I'm trying to solve a question about the coxian distribution. There are two phases, phase 1 and phase 2. Because coxian is not so famous, I will give the definition as in our book:

Let $B(x)~\sim~C_2(\alpha,\mu_1,\mu_2)$. This means that the random variable $X$ can be represented as \begin{array}{ll} X = X_1+X_2 & \mbox{with probability $\alpha$}\\ X = X_1 & \mbox{with probability $1-\alpha$ }\end{array} where $X_1$ and $X_2$ are independent random variables having exponential distributions with means $1/\mu_1$ and $1/\mu_2$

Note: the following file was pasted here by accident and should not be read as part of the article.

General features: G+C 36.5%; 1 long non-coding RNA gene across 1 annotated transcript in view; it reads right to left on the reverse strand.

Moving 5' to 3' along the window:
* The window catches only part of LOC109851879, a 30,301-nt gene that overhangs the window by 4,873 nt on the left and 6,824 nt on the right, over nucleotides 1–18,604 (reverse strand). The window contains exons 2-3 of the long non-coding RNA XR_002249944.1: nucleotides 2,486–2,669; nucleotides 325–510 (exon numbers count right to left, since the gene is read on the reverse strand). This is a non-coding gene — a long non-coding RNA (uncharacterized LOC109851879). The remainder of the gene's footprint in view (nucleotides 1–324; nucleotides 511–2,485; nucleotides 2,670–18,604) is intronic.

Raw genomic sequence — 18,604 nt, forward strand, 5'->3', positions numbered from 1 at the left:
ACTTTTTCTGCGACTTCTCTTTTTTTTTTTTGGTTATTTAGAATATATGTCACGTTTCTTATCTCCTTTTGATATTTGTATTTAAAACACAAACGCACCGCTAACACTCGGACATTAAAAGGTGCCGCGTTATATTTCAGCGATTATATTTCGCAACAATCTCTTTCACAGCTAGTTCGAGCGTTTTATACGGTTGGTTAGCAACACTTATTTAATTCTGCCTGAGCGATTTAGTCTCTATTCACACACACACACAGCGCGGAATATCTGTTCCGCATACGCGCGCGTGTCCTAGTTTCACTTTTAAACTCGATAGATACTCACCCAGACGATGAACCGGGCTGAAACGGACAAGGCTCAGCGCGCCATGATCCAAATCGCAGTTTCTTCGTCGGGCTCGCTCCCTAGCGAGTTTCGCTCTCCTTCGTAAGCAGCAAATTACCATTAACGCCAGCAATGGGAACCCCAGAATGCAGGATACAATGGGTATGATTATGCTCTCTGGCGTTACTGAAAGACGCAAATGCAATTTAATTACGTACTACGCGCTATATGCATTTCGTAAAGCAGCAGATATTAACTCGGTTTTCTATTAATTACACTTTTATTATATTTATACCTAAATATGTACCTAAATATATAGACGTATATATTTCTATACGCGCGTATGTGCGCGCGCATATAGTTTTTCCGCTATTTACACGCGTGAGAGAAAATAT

Now I want to solve the question: what is the probability that the first phase is below T, so $P(X_1<T)$

My first thought was that $P(X_1<T)=1-e^{-\mu T}$, because $X_1$ is exponentially distributed. But maybe this is too simple. Hope one of you can help me...

  • $\begingroup$ The definition of $X$ is clear, what tt's not clear is what's "the first phase" $\endgroup$ – leonbloy Apr 9 at 16:56
  • $\begingroup$ Hello Leonbloy, the first phase is $X_1$, the first exponential random variable. :) $\endgroup$ – MathMe Apr 10 at 8:32

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